Last night was all about old school hip hop legends, with Whodini, Kurtis Blow, and Rob Base each taking the stage during V101’s Hip Hop Halloween House Party at Pano Hall inside Thunder Valley Casino Resort in Lincoln. Pioneers in what has since become a wildly popular genre of music, it was a celebration of the artists who built the foundation of hip hop, with respect paid to many of their peers who were not part of the concert, by way of mention and covers. It made for an interesting and unpredictable night of music, with legend Kurtis Blow doing his own music, like “The Breaks” (the first gold certified rap song back in 1980) as well as some unexpected works from others that followed many years later, like House of Pain’s “Jump Around”. Hip Hop has obviously changed tremendously in the past three decades, but those in attendance last night, I think, appreciate that it was probably at its best in those early years, and it is gratifying to have seen these artists do their thing on stage last night in a relatively intimate atmosphere with a great crowd, some of whom also took to the stage throughout the show.
Who: Kurtis Blow
Who: Rob Base
Who: DJ Gino
Venue: Thunder Valley Casino Resort – Pano Hall
Where: Lincoln, California
Promoter: World One Presents & V101 FM The Beat of Sacramento and Maita Honda
When: October 25, 2013
Seating: Photo Pass
For me personally, this marks one of several concerts this year that celebrate some great music that has not been forgotten, like Freestyle (with the Super Freestyle Explosion) and Old School Rap (with the Kings of the Mic Tour and now this Hip Hop show last night), as well as Funk (at last month’s Old School Funk Fest).
As with last month’s Funk Fest at Thunder Valley, helping run the Hip Hop Halloween House Party were principals from V101 FM as well as DJ Gino, who seemed to play a much more critical role with last night’s show (more on that later).
Unlike last month’s Funk Fest, which took place at Thunder Valley’s large outdoor amphitheater, last night’s Hip Hip show was indoors, inside Pano Hall. I’ve seen other show in this venue, but this one had a completely different layout. Prior shows I’ve attended were completely seated, while last night it was reconfigured as a completely open and standing space, save for a few roped off VIP tables off to the sides.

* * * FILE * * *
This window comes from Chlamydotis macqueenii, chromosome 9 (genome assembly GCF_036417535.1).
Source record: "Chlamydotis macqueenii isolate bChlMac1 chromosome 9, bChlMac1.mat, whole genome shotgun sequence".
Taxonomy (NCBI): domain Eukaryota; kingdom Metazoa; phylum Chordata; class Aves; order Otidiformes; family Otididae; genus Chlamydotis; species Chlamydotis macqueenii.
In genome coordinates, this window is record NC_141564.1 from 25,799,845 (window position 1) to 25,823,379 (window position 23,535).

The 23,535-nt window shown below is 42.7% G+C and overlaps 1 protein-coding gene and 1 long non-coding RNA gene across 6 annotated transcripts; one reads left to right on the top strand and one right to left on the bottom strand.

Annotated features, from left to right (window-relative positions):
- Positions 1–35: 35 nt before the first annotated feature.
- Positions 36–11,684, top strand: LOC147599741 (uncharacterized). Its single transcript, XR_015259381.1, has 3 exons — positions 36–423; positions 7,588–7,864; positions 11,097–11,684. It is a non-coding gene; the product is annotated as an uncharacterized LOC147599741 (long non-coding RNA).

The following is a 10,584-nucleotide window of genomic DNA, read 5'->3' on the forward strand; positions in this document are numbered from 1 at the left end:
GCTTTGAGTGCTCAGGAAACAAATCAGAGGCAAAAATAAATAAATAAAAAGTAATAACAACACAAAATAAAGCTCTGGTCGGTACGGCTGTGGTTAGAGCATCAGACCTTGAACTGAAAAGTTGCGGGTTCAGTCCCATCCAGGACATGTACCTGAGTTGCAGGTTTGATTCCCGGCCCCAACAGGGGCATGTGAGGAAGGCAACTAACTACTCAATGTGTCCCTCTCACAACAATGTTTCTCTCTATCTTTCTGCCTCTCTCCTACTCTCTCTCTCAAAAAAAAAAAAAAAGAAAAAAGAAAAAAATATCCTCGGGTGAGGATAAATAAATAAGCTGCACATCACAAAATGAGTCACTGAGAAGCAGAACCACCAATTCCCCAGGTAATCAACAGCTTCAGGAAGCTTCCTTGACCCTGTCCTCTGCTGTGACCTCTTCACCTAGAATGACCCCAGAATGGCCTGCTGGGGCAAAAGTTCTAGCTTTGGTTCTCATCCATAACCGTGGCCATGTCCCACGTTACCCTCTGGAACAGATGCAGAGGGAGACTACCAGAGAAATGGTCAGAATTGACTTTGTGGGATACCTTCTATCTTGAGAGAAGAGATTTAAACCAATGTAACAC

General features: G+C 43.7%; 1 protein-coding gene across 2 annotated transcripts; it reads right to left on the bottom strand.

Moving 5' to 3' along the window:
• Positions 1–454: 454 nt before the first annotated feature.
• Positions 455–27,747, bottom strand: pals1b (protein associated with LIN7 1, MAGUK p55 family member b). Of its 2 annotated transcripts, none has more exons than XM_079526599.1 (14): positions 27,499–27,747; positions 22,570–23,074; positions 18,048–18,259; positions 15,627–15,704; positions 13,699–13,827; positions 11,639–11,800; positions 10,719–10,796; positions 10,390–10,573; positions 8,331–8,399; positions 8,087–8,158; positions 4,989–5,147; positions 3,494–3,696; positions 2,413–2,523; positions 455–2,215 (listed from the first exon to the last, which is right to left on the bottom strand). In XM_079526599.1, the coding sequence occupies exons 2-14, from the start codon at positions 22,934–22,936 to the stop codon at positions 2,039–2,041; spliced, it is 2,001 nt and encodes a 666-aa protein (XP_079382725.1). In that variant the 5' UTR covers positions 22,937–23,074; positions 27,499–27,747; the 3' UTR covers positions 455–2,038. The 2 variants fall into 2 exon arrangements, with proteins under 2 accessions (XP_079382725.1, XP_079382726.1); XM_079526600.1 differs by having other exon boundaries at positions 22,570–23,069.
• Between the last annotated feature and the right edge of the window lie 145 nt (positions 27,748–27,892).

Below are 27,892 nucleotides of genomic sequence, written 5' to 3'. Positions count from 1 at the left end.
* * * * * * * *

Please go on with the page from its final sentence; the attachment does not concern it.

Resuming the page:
There was also a catwalk extending out from the stage, with dance floors on either side, as well as a little touch of Halloween-themed decor. There were also two platforms in the back with go-go dancers, and a full bar across the back wall.
As there was no security/photo pit, I opted to grab a space on one of the two inside corners were the catwalk extended from the stage into the crowd, knowing I’d miss some end of catwalk photo opportunities, but get some good shots of the artists playing the the crowd from behind.
DJ Gino got the music pumping prior to doors, and Rob Base took to the stage at about 9:30 for a set that lasted less that 30 minutes.
Kurtis Blow came up at 10:15 and ran about 30 minutes as well.
At that point it was 10:45, and after some time, they put on a dance contest for people in the crowd, with the winner promised a pair of tickets to V101’s Holiday Jam with The Whispers and The SOS Band on December 28th. This was actually pretty entertaining, and they ended up awarding two participants (one of whom was more about the laughs).
However, it seemed as though there was a lot of waiting even after that, as Whodini did not come on stage until about an hour after Kurtis Blow, at 11:50, and their set ran about 35 minutes. The place cleared out quite quickly thereafter, since it was well past midnight.
I was told from two different sources after the show that there was a misunderstanding of some sort, and Whodini were not aware of their being scheduled to play this concert until about 12 hours prior, and that they were out of state, hence the delay in getting to the stage.
All in all, it was a fun, festive night, though I would have personally enjoyed more performance and less dance contests breaking up and interrupting the sets (there was on stage dancing by fans during the first two sets and in-between the second and third sets); but I am a concert-going purist, and don’t need food, alcohol, a chair, or other frills, let alone fan-derived entertainment.
Rob Base with Kyle Rifkin
Rob Base is of course most famous for the 1988 platinum-certified song “It Takes Two” from the debut album by Rob Base and DJ E-Z Rock. The hit rap song sampled/borrowed heavily from the 1972 song “Think (About It)” by Lyn Collins and James Brown.
I remember their “It Takes Two” being a huge song at the time, and feeling like it was one of the catchiest songs I’d ever heard. I was a huge fan of Run-D.M.C., Beastie Boys, and LL Cool J, and these artists all had great works hitting in the second half of the 80s.
At the time, I remember buying the cassette tape for the “It Takes Two” album and the 12″ vinyl remix for the other big hit off that record, “Joy and Pain”.
The pair split, and Rob Base had a follow-up solo album the next year, The Incredible Base, which didn’t find the same success, though it was still certified Gold.